Movie Review: The Chronicles of Narnia: The Lion, the Witch and the Wardrobe

By Purple
Movie Magazine International
Disney attempts to fill the void left by "Lord of the Rings", by bringing us "The Chronicles of Narnia", another effects-laden fantasy tradition to see in theaters during the Christmas holiday season. And while this first Narnia movie succeeds as a crowd-pleasing fairy tale, it's shrouded by a feeling that the filmmakers are trying too hard to establish the Narnia series as an epic adventure. Perhaps it's the over-scored soundtrack lined with Enya like vocals that makes Narnia seem slightly off, the result is a watch able, however overly dramatized film.

The first Narnia installment is based on "The Lion, the Witch, and the Wardrobe" which is the second book in the series by Narnia creator C.S. Lewis. While the book took care to down play the violence in the story, the Narnia movie expands the war sequences to be reminiscent of the battles from the recent "Lord of The Rings" movies. Yet Unlike "Lord of the Rings", Narnia, goes out of its way to be as family friendly as possible. This means the epic battles that occur between the magical forces of good and evil feature creatures using swords and axes, they do so without any splattering of blood or gore on screen.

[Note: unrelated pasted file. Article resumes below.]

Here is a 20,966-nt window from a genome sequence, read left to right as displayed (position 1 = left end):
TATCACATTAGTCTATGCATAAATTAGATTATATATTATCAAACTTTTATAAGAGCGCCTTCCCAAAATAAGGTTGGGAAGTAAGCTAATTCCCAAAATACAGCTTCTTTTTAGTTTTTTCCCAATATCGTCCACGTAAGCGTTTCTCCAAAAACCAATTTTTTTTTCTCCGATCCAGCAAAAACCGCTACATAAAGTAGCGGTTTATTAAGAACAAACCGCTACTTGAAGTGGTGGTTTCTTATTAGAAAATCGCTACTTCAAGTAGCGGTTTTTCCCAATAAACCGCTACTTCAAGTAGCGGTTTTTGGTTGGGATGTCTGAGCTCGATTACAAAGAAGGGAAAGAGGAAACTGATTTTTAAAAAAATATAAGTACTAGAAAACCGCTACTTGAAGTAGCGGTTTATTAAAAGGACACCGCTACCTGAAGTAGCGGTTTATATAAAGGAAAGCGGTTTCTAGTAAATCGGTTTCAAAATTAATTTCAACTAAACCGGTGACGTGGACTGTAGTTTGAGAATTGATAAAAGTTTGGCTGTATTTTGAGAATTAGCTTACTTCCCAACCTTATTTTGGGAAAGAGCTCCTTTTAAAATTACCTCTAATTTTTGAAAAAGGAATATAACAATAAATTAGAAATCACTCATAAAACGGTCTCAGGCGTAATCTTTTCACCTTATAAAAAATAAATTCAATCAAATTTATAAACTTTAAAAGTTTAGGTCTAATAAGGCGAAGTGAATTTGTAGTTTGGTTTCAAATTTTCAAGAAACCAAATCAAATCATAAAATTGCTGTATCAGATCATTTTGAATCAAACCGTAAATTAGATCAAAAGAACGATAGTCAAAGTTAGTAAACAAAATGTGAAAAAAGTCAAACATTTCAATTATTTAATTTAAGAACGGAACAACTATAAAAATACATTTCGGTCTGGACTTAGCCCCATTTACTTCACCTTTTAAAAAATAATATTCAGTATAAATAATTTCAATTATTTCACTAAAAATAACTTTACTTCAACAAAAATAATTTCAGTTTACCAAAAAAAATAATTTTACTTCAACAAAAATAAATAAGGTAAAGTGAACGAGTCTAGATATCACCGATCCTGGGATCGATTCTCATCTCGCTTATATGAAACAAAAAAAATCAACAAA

No expense is spared in actualizing Narnia's spectacular world that brings a family of British children into a realm filled with Centaurs, Minotaurs, and all sorts of computer generated talking animals. There were enough effects shots to keep an army of special effects magicians at ILM, Sony and Wega busy during Narnia's lengthy production cycle.

The human actors aren't completely overwhelmed by the effects and there are sweet and fun moments shared between the four brothers and sisters that play a role in Narnia's saga. However, it's the villain that steals the show. Aptly cast as the white witch Jadis, Tilda Swinton continues her reign as one of my favorite actors. Her demanding stare captures the hostility behind her icy disposition, and she seems to relish her evil side as she commands the legions of monsters to do her bidding.

And while I've heard of a marketing campaign that surrounds the Narnia movie, where the studios offered special screenings shown to Christian church groups, I don't quite understand the connection. While CS Lewis may have imbued his story with Christian values, the Narnia storyline has more Pagan elements than Biblical. Despite the heavy handed nature of the film Narnia will surely delight theater goers into the winter, and clearly leaves the door open for further Narnia movies to come. And as the Narnia effects crew shirt says...I'm happy that what happens in Narnia stays in Narnia, for Movie Magazine this is Purple.
More Information:
The Chronicles of Narnia: The Lion, the Witch and the Wardrobe
USA - 2005